STEM gets greener: Promoting critical thinking using renewable energy technology

December 17, 2009

Can building model cars really help create the next generation of electric vehicle designers and engineers? Researchers at North Carolina State University think so. Through a recent grant, they will develop a curriculum that uses real-world applications of renewable energy technologies to teach science, technology, engineering and mathematics - known as STEM concepts.

The project, Green Research for Incorporating Data in the Classroom (GRIDc), uses renewable energy technologies as a learning tool to foster cognitive skill development and promote critical thinking and problem solving. This not only teaches new "green" sciences, but allows students to make practical informed decisions - such as comparing energy sources in electric vehicles.

"Students have a general knowledge of concepts such as wind and solar power, but they generally do not understand the pros and cons of different types of renewable energy systems," says Dr. Bill DeLuca, associate professor of technology education at NC State and principal investigator on the project. "Through this research, we are able to provide them data so they can understand and decide for themselves how well these systems work - and in what sorts of applications."

The $400,000 National Science Foundation (NSF) grant builds upon a previous $200,000 NSF grant that collected data from renewable energy technologies at the N.C. Solar Center to teach undergraduate courses. As a small part of the initial grant, the team held workshops for middle and high school students. The immense success of the workshops led to the development of STEP (Sustainable Transportation Electrification Program), a program partially funded by GRIDc, which includes two pilot electric vehicle competitions. Ten N.C. middle schools will hold contests to develop remote-controlled, battery-operated cars. Six N.C. high schools will also build the model cars, in addition to solar charging stations to operate the model vehicles.

"We know there is a big misconception among people about electric vehicles - like the differences between hybrid and electric vehicles. And, with President Obama's announcement of $2.4 billion for the electrification of transportation, we need a well-trained workforce and informed consumers - it's a paradigm shift for American society," says Dr. Pam Carpenter, a project coordinator at the N.C. Solar Center and co-principal investigator. "What we've found is that these students are actually able to go home and educate their parents about renewable energy."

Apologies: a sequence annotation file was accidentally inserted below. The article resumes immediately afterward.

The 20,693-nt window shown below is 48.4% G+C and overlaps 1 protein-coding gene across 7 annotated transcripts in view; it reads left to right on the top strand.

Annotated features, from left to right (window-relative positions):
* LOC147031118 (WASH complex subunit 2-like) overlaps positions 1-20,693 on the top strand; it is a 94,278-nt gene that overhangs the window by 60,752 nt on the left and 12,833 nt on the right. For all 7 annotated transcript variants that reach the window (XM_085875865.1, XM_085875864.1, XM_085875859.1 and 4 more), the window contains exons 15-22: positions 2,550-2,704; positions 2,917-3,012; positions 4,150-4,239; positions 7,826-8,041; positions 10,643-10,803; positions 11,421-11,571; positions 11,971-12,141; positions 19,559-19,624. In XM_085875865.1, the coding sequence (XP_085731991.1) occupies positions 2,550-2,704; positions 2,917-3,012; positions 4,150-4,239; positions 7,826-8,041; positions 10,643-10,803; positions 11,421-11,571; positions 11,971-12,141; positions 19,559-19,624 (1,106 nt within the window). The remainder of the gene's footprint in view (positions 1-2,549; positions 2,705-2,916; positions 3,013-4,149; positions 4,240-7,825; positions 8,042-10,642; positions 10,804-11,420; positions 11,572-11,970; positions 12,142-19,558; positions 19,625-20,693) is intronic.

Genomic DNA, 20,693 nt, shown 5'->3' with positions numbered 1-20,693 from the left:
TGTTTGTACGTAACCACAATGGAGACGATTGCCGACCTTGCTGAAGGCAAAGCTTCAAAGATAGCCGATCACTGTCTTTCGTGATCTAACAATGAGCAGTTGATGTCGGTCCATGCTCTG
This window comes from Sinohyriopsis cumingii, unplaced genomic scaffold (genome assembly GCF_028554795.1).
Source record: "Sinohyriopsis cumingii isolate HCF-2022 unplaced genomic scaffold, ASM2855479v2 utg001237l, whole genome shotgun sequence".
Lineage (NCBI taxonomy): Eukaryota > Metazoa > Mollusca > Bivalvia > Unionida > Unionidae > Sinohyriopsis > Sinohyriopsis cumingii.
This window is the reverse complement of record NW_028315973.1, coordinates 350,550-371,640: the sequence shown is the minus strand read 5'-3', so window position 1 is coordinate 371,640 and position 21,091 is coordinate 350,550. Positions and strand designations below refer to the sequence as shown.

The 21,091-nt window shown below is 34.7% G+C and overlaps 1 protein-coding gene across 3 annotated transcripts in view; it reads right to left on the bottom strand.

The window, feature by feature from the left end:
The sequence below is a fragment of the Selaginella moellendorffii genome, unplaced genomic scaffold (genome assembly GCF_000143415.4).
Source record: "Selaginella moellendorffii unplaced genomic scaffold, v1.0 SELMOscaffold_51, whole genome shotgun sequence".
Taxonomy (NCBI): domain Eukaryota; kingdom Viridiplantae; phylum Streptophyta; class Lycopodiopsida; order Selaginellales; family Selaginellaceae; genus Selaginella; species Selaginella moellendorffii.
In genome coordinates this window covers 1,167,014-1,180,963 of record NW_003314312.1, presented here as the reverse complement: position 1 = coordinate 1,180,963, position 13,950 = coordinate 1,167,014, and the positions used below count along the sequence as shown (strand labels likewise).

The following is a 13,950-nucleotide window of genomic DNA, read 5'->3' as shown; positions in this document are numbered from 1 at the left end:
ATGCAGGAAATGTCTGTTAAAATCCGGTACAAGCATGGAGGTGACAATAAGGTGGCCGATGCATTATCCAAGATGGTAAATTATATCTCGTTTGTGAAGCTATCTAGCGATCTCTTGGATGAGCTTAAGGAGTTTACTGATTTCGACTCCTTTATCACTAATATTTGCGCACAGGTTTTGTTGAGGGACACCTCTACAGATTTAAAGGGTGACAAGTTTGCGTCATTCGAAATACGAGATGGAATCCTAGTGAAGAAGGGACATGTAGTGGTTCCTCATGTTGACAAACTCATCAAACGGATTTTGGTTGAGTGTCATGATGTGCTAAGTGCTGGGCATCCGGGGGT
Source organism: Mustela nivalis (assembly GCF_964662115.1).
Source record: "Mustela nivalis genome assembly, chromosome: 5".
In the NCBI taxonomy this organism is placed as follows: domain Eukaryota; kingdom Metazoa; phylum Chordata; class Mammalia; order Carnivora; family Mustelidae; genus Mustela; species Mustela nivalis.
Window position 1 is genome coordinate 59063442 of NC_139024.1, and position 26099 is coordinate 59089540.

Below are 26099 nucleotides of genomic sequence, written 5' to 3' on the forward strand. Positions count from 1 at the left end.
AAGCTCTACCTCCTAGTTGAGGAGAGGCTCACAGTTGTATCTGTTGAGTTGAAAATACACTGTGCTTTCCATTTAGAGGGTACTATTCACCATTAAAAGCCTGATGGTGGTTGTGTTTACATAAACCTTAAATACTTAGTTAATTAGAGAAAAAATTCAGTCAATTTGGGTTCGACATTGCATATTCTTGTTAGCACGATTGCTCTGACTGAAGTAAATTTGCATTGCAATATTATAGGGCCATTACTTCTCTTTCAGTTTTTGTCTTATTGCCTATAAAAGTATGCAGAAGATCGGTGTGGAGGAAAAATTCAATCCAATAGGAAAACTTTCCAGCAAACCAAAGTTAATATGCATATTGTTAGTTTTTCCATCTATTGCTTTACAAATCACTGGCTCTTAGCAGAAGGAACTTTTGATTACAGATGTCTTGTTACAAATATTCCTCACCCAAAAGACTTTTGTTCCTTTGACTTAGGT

Carpenter adds that GRIDc was one of 17 projects recently featured at the NSF technology showcase on Capitol Hill.

Working with DeLuca and Carpenter is a team of researchers at NC State including Dr. Len Annetta, associate professor of science education, Dr. Aaron Clark, associate professor of graphic communications, and Dr. Joseph DeCarolis, assistant professor of environmental engineering.

The initial grant funded the development of a monitoring system that provides students with energy and power readings from multiple renewable energy technologies at the Solar Center. These technologies include photovoltaics, wind turbines, solar thermal, and hydrogen fuel cell systems, which can be referenced against meteorological data such as wind speed, the sun's irradiance, ambient temperature, and module temperature. All of these variables can affect the performance of the photovoltaic system. The second phase of the grant, which launched in September, will expand data collection by adding sensors to wind turbines in North Carolina's Outer Banks. Additional data on plug-in hybrid electric vehicles will come from Progress Energy and Advanced Energy, as well as from charging stations for electric vehicles.

"We're teaching students about renewable energy, but we're doing it in a way that complements the material they are already learning in the classroom - such as how to make graphs, look at trend analyses or work with different data types," DeLuca says. "So part of our job is working with the teachers to help them incorporate this information into their curriculum."
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North Carolina State University

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